A level one audit is an internal checklist that starts with utility bills, and then continues to building characteristics, such as lighting, refrigeration, kitchen ventilation, and cooking equipment.  A checklist can be used in conjunction with infrared thermometers and plug load data loggers, and many utility companies offer audit assistance. Overall, understanding these existing conditions are important because they provide a basis for recommending energy and water conservation measures.

A waste audit can be conducted much the same way, and the Environmental Protection Agency (EPA) has resources here. The first steps to creating a waste baseline are thinking about where your waste is going, how much and what type of waste is being generated, and where the majority of waste is coming from (pre-consumer versus post-consumer).

  1. Write a Performance Plan.

A performance plan translates sustainability goals into an action plan.  It takes short-term goals, such as retrofit and replacement decisions, and long-term goals, such as smart energy targets that can be reviewed and updated, and puts them into practice. Some examples of strategies for short-term goals include: implementing procedures to assure manual shutoff of systems after hours, timer shut-offs for load shedding, or consolidating preventative maintenance of like equipment. The Foodservice Technology Center is a great resource for strategies.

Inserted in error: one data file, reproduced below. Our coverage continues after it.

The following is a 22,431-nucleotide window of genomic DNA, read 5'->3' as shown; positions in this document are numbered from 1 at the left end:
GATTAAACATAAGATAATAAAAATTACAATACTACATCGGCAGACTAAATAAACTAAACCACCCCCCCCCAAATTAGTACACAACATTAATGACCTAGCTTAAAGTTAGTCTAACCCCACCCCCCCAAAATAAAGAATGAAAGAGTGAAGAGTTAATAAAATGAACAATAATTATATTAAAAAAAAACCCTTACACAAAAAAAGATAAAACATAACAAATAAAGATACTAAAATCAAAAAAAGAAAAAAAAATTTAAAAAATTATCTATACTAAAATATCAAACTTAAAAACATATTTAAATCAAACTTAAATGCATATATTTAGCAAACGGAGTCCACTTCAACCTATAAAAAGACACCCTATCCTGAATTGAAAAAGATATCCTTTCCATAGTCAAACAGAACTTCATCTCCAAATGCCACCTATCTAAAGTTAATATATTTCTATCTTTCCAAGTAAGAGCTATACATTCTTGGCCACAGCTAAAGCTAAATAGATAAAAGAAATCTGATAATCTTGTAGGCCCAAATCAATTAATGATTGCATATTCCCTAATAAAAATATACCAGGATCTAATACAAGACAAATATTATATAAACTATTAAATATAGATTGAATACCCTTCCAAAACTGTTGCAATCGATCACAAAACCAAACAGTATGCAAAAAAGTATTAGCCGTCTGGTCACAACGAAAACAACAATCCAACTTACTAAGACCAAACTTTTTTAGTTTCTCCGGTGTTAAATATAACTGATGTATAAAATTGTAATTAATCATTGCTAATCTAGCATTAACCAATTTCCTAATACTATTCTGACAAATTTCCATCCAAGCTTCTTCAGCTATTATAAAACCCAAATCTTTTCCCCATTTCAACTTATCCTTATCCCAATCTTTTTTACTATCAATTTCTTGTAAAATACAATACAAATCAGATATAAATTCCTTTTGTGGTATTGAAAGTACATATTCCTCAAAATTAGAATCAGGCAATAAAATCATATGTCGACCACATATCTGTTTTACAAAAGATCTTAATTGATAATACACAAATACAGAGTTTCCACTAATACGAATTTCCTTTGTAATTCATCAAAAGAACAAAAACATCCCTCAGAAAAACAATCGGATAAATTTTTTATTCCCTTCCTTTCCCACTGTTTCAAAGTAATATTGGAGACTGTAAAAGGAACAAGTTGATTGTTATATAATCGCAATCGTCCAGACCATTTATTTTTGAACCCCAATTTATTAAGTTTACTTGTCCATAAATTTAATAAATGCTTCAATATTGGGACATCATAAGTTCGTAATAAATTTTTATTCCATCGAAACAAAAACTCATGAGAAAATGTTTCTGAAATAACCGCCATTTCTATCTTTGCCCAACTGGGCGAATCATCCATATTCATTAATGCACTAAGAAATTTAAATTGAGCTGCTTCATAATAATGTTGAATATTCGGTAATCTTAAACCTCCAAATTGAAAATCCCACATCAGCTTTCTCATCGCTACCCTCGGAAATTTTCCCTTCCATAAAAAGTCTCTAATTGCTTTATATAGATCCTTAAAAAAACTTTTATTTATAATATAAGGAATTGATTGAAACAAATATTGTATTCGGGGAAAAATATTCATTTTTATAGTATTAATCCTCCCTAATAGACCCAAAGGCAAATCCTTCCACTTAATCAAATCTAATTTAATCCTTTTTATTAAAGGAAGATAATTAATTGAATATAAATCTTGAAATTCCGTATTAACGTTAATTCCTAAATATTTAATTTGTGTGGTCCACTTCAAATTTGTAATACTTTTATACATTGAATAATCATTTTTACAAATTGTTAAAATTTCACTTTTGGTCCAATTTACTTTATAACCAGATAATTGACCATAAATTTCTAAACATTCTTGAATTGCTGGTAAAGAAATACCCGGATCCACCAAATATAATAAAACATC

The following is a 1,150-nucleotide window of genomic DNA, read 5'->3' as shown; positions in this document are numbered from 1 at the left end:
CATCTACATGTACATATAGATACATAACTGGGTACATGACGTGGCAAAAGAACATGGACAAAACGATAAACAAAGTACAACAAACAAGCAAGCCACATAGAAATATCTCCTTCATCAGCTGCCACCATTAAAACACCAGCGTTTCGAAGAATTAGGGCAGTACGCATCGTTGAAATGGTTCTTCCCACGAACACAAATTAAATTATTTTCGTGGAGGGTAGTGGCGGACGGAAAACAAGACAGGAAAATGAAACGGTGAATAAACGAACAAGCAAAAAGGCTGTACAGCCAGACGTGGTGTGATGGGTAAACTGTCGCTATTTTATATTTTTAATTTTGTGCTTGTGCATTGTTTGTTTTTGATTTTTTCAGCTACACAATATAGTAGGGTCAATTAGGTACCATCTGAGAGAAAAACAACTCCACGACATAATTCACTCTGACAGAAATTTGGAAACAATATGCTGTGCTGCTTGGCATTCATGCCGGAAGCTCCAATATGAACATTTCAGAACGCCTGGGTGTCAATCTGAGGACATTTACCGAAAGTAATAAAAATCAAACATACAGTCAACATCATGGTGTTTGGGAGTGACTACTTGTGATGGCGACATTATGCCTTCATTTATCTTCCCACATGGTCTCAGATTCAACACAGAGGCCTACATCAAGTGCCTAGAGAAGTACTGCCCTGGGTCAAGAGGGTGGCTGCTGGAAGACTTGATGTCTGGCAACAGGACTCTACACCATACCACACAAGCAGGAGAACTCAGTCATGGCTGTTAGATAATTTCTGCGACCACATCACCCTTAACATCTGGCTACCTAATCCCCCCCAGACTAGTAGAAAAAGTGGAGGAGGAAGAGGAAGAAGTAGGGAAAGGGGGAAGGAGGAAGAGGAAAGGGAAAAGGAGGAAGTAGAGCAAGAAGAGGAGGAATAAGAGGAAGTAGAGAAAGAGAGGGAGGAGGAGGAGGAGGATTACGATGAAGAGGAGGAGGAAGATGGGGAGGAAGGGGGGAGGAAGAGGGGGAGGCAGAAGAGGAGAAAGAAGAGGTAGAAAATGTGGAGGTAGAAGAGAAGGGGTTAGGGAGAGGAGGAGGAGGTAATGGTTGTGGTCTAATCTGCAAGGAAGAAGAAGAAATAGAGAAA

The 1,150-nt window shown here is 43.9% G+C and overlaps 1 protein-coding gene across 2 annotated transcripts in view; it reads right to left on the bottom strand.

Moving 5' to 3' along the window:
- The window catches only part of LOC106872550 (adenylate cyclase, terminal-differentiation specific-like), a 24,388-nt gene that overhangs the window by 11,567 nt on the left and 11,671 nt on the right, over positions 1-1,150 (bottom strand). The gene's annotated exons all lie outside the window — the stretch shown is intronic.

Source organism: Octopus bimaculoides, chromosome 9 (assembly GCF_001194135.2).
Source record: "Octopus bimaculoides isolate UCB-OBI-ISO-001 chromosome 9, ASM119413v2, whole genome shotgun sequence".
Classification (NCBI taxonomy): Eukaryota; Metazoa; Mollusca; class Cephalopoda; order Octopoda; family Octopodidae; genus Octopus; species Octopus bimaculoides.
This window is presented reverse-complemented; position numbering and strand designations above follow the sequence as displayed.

Long-term goals can be created based upon the baseline information with deadlines further down the road. For example, the goal might be to reduce energy use by 5 percent in four years. The strategies to achieve these goals could include a capital replacement program to purchase Energy Star-rated cooking and refrigeration appliances for replacement of old appliances on a life cycle cost basis, upgrading building automation system or metering to include kitchen systems, or creating a design protocol for any new buildings or projects that come online.

Harvard University was one of the first higher-education facilities to create a performance plan that had specific sections on dining services. This was due in large part to the President’s Climate Action Plan to reduce greenhouse gases by 30 percent by 2016. Some strategies they used to contribute to this long-term goal included:

  • New dishwashers that have saved over 500,000 gallons of hot water annually
  • 150-gallon stainless steel storage tank for waste vegetable oil
  • Diverting more than 95 percent of construction and demolition “waste” from landfills
  • Peak demand exhaust hood controls
  • Large skylights to improve lighting